If China’s debt management fails, the macroeconomic effects are expected to overshadow the catastrophic effects of the 2008 financial and economic crises, making this a topic of endless fascination for economists.
During the crisis, global trade nearly collapsed. This meant a huge decrease in China’s exports, a sector that had largely fueled the country’s rise to a global economic superpower. Chinese factories closed and millions of workers lost their jobs.
The Development of China’s Debt
What happened next was unprecedented:
1. The government, concerned the spike in unemployment might lead to social unrest, announced the world’s largest stimulus package. The $600 billion plan was largely tuned to encouraging a massive boost to public infrastructure building (ThomsonReuters 2018). Now, the immense loan-financed infrastructure measures might backfire.
2. Lending increased to Local Government Financing Vehicles, state-owned entities created to raise funds for local government development projects, such as real estate or infrastructure. Recent uncontrolled lending to LGFV’s means local governments theoretically could become insolvent, if prices in the real estate industry collapse, leaving the central government to fill in and ultimately carry the macroeconomic risks. According to Huang Shouhong, director of the State Council Research Office, though, the idea that the central government will resort to bailouts when local governments suffer debt defaults would be an illusion.
3. The years after 2008 saw continuing growth of SOEs, many of which receive substantial support from the government. Chinese state-owned enterprises (SOEs) which account for about 20 percent of China’s total employment and can be found in all sectors of the economy, ranging from tourism to heavy industries (export.gov July 25 2017). Non-financial sector debt-to-GDP has risen dramatically – approximating 250% in 2017. Yukon Huang of the Carnegie Endowment’s Asia Program says, “China’s debt problems are largely due to the poor performance of a subset of SOEs. But because many of the largest SOEs are seen as China’s ‘national champions’, the necessary reforms have been delayed” (Carnegie Endowment October 11 2017).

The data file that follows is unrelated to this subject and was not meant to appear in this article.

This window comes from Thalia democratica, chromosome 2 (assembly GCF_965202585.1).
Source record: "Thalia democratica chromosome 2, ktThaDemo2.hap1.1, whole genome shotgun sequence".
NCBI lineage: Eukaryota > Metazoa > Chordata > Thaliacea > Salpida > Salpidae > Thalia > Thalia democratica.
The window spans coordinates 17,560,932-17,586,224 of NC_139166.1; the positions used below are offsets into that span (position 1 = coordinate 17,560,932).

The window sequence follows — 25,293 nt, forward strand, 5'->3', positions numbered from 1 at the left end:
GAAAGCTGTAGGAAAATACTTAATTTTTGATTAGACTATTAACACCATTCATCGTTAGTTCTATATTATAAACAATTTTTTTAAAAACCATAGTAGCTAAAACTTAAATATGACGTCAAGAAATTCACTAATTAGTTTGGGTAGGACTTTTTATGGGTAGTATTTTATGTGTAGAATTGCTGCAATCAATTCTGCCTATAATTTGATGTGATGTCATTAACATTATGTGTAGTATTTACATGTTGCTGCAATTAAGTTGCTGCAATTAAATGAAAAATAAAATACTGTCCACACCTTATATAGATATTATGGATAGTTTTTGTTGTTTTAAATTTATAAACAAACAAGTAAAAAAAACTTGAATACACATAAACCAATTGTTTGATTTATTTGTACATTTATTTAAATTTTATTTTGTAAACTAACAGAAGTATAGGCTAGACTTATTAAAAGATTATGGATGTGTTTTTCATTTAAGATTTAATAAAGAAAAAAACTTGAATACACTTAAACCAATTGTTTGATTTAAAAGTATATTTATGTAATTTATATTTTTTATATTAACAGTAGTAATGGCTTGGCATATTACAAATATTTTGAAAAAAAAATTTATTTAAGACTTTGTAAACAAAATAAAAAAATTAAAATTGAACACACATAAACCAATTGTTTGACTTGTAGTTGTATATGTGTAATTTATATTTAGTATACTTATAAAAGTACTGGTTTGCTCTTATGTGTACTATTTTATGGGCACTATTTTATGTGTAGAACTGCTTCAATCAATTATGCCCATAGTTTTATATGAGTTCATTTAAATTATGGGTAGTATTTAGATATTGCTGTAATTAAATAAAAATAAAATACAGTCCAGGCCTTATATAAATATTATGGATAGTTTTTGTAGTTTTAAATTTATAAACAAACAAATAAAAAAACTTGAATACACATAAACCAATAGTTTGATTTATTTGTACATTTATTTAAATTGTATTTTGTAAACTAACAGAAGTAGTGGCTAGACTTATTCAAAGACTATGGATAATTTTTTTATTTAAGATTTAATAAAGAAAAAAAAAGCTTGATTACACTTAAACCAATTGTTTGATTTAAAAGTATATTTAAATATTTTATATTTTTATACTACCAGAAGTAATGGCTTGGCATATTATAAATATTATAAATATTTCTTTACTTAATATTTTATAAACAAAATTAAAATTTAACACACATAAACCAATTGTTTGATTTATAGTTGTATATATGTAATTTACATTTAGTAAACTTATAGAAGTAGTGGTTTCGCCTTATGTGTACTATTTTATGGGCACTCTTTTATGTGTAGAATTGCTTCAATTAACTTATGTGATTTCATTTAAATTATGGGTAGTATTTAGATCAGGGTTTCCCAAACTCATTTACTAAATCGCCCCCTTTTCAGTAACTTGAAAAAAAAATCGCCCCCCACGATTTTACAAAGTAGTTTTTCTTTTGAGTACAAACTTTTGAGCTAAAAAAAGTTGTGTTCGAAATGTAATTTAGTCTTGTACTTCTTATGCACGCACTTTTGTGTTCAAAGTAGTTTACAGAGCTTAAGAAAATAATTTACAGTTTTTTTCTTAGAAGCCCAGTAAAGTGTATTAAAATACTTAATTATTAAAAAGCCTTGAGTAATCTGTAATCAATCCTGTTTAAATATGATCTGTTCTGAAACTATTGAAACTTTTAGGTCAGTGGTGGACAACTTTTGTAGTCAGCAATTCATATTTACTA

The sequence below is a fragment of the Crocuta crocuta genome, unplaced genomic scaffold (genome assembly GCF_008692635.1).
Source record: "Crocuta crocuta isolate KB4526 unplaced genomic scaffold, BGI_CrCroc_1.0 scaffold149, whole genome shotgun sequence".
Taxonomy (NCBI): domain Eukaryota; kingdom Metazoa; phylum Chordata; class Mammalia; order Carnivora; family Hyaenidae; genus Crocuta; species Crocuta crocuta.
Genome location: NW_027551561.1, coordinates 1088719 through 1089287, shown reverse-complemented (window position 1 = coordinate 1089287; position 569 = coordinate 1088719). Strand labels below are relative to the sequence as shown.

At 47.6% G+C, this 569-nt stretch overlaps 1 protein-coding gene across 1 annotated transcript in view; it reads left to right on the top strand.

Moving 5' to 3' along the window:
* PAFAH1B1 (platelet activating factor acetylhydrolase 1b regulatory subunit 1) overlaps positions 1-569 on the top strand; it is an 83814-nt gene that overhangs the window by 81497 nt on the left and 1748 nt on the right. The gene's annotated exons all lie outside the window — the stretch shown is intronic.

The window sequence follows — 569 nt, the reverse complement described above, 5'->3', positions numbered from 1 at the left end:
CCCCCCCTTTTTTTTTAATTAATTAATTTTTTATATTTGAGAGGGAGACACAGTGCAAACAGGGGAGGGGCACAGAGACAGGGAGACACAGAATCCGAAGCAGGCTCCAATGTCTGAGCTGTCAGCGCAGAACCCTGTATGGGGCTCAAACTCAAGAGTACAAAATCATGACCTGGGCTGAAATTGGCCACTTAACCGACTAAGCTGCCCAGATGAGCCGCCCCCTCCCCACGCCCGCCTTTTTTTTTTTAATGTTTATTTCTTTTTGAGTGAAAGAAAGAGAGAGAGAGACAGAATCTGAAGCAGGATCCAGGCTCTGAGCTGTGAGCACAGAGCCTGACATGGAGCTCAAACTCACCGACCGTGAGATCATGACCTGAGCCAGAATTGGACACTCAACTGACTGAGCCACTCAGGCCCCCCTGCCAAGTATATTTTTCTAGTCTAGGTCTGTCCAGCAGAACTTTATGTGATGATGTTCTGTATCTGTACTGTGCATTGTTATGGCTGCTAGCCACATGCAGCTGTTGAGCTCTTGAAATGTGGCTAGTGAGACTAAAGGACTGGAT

4. Driven by an almost uninterrupted property boom, household debt has exploded. China’s home ownership is now among the highest in the world at 89.68 %, rising from almost zero two decades ago. More than half of Chinese family wealth is now held in the form of property, according to the Chinese Academy of Social Sciences (SCMP August 6 2017). And lending could grow considerably higher: The IMF expects China’s debt concerning households as a percentage of its economic output to double by 2022 compared with a decade before: Household “credit growth to the real economy remains rapid with the credit-to-GDP ratio exceeding its historical trend by more than 25 percent of GDP” (IMF 2017: 40) (fig. 8).
5. The increases in size, complexity and interconnectedness of these exposures have resulted in rising risks most prominently in shadow banking, which is being used as a way to boost leverage and profits while avoiding regulatory hurdles. Its rapidly growing importance points to the fact that there is a considerable imbalance regarding the demand for new credit as well as its distribution and the re-labelling of assets and generous off-the-books lending has significantly decreased asset quality. If China’s debt bubble bursts, these claims might prove a menace to the banking system, which at 310% of GDP is not only nearly three times the emerging market average but also above the advanced economy average.
The Chinese government is caught between a rock and a hard place with political stability connected with stabile growth pitted against the macroeconomic realities of a global world. As long as China’s macroeconomic policy stays focused on a growth under all circumstances, however, it will continue to evade the fact that a lot of China’s debt is bad debt and ultimately should be written down (Shih October 7 2016). If this doesn’t happen, the IMF expects China’s non-financial sector debt to hit nearly 300 percent of GDP by 2022 (IMF 2017: 10)
The repercussions of a failure of the Chinese government to appropriately address the multitude of problems feeding into this growing debt bubble could be unprecedented. With its LGFV funding program, China bought time to delay the effects of the 2008 financial crisis. But, it is unclear if the Chinese central government will be able to effectively restrain the lending spree of local governments. If it fails to do so, it might be dangerous for the global economy to further depend on the growth of a country where economic rules continue to be made up rather than followed.
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